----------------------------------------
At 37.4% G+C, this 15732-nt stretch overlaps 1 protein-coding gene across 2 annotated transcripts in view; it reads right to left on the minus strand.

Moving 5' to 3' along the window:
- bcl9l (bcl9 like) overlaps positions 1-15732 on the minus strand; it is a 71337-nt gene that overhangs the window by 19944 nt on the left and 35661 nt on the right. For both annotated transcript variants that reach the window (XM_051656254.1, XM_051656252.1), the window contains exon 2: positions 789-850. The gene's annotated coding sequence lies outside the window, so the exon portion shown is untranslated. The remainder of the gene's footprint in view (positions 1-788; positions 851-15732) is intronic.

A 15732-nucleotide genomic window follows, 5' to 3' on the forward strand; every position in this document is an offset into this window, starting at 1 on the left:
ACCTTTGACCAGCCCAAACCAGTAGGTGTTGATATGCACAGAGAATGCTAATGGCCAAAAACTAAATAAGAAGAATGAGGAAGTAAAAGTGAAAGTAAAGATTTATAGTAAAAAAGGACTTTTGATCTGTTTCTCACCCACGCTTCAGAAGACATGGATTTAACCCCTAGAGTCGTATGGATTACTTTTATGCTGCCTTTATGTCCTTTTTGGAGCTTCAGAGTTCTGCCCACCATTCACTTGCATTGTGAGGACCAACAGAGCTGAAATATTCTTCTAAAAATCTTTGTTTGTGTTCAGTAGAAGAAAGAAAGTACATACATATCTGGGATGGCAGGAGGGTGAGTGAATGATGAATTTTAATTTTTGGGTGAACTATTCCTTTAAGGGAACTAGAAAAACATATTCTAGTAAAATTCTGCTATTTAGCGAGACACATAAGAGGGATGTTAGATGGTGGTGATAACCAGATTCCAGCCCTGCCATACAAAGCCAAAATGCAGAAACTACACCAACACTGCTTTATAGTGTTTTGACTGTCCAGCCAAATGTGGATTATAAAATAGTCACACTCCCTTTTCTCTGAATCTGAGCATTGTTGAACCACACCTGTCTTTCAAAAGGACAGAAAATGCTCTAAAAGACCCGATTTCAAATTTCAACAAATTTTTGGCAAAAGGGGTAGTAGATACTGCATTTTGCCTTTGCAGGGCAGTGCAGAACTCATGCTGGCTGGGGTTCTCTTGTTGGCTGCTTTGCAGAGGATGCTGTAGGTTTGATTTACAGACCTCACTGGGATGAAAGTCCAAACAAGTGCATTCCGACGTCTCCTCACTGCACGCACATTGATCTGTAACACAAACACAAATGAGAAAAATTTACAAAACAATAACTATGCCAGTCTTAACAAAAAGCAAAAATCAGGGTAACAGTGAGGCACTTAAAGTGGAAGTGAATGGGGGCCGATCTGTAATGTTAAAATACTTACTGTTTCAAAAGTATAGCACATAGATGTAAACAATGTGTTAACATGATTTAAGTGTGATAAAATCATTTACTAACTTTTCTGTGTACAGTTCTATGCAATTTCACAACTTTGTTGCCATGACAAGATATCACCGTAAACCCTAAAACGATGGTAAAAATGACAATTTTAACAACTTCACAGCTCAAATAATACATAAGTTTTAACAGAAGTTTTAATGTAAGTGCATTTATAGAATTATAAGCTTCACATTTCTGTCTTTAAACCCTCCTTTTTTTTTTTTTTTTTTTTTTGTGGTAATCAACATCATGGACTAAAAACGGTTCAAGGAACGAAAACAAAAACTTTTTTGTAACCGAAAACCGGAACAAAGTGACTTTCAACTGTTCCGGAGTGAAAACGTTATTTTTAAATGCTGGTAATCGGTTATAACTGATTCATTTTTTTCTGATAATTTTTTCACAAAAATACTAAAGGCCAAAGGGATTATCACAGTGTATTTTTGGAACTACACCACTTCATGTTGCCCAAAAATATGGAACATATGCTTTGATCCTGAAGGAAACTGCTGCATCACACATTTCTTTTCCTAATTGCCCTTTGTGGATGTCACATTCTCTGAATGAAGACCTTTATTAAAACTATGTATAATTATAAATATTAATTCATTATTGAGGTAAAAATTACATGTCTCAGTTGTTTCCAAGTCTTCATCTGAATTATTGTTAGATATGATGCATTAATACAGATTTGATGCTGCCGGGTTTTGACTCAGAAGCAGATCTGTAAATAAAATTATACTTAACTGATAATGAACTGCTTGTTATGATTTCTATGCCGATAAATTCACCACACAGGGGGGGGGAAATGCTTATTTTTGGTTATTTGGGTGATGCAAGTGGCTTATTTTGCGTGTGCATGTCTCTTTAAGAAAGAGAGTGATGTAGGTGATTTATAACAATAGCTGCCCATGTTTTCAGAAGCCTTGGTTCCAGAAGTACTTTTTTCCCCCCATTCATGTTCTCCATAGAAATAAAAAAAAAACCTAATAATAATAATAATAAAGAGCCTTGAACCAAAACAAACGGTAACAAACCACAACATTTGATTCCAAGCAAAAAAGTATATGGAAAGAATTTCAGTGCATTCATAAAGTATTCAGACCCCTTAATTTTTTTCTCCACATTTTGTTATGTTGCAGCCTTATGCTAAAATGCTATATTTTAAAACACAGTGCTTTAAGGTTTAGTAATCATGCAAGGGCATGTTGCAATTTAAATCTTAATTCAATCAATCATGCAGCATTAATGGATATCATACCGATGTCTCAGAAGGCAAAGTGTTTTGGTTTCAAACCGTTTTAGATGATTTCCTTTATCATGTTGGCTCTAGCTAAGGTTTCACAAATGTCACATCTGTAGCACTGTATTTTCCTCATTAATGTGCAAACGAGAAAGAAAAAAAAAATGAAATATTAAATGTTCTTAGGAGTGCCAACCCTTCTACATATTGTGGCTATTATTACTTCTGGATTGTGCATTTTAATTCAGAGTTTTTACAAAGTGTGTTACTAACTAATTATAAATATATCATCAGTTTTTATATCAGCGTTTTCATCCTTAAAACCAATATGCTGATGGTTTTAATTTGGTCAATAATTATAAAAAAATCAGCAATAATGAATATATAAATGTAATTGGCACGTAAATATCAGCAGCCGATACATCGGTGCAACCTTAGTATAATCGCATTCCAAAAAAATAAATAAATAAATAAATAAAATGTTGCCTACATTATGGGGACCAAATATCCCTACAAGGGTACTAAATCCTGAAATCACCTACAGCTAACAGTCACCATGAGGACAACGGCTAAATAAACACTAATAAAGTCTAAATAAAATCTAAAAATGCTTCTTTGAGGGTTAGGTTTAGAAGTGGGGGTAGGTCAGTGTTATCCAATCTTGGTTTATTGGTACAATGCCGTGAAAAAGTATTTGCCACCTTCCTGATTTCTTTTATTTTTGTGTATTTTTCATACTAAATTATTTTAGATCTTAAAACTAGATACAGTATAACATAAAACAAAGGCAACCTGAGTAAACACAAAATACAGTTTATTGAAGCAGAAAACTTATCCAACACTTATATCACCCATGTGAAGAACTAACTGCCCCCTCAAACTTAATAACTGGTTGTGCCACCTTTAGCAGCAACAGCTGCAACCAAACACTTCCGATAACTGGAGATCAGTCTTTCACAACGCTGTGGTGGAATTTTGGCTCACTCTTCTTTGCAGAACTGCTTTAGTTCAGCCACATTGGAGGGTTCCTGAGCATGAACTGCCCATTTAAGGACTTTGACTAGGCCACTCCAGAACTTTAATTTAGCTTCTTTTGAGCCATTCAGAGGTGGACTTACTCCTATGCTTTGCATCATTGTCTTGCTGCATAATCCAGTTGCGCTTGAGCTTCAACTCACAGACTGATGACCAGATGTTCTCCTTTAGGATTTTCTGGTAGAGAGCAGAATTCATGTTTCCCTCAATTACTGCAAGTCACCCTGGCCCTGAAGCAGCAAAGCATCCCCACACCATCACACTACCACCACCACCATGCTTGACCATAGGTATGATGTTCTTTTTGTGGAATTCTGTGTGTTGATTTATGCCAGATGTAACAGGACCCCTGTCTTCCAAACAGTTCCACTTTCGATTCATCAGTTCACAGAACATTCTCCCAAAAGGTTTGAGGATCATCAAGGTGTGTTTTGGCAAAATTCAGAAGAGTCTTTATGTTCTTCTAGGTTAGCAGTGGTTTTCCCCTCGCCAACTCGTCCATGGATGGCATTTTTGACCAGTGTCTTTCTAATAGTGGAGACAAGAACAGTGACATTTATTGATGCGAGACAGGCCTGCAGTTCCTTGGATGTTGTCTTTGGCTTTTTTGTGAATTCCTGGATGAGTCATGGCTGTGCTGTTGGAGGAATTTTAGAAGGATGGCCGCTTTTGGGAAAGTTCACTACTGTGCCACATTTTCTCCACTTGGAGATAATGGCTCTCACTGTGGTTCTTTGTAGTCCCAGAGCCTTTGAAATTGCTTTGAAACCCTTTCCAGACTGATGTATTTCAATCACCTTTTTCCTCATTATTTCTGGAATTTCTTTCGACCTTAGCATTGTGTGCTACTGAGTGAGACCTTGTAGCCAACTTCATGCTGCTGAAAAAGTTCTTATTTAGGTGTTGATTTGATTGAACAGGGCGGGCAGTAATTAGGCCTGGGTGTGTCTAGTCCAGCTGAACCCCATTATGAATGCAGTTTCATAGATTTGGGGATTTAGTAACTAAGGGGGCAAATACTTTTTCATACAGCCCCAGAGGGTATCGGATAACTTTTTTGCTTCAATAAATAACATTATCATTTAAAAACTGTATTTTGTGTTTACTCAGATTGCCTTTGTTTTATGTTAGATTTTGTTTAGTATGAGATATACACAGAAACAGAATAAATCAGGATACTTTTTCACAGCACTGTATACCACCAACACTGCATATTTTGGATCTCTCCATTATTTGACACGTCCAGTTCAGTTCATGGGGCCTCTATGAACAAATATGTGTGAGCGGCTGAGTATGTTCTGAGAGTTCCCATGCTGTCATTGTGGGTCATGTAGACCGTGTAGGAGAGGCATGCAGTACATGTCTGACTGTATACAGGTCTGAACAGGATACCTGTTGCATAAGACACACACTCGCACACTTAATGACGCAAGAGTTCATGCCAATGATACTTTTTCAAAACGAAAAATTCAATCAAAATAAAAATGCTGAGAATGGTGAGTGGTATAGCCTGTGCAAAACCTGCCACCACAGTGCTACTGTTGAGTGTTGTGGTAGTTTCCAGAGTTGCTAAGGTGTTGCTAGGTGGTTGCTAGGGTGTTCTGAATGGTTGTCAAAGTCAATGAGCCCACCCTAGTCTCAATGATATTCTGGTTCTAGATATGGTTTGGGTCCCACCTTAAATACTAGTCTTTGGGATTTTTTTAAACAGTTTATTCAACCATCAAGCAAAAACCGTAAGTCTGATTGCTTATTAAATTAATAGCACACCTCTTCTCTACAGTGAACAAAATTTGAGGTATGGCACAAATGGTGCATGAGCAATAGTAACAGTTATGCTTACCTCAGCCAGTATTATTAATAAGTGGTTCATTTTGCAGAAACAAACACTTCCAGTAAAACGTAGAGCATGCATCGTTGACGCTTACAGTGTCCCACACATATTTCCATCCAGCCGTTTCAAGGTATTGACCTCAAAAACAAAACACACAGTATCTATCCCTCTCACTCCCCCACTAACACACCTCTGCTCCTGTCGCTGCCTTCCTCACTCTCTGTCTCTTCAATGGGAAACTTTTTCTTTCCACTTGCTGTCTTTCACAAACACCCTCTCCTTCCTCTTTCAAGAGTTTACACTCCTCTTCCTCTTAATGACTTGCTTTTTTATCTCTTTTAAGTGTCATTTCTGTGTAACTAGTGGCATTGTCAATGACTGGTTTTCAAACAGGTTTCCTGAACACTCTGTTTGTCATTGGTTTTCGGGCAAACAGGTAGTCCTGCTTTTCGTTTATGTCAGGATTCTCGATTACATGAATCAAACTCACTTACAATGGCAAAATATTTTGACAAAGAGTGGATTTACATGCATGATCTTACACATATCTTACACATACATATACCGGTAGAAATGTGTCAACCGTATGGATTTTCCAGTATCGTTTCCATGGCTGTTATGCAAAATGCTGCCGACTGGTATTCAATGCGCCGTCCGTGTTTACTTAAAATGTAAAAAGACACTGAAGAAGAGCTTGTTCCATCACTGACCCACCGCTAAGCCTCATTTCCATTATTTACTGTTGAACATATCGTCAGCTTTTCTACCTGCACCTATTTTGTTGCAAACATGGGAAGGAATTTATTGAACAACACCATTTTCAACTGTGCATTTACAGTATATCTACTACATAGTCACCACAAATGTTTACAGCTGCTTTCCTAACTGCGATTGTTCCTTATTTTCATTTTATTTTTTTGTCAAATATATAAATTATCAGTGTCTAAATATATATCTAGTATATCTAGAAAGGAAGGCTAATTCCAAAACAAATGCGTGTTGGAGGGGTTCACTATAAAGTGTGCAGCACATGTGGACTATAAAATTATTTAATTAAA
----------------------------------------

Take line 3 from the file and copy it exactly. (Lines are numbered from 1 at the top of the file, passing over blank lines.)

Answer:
- bcl9l (bcl9 like) overlaps positions 1-15732 on the minus strand; it is a 71337-nt gene that overhangs the window by 19944 nt on the left and 35661 nt on the right. For both annotated transcript variants that reach the window (XM_051656254.1, XM_051656252.1), the window contains exon 2: positions 789-850. The gene's annotated coding sequence lies outside the window, so the exon portion shown is untranslated. The remainder of the gene's footprint in view (positions 1-788; positions 851-15732) is intronic.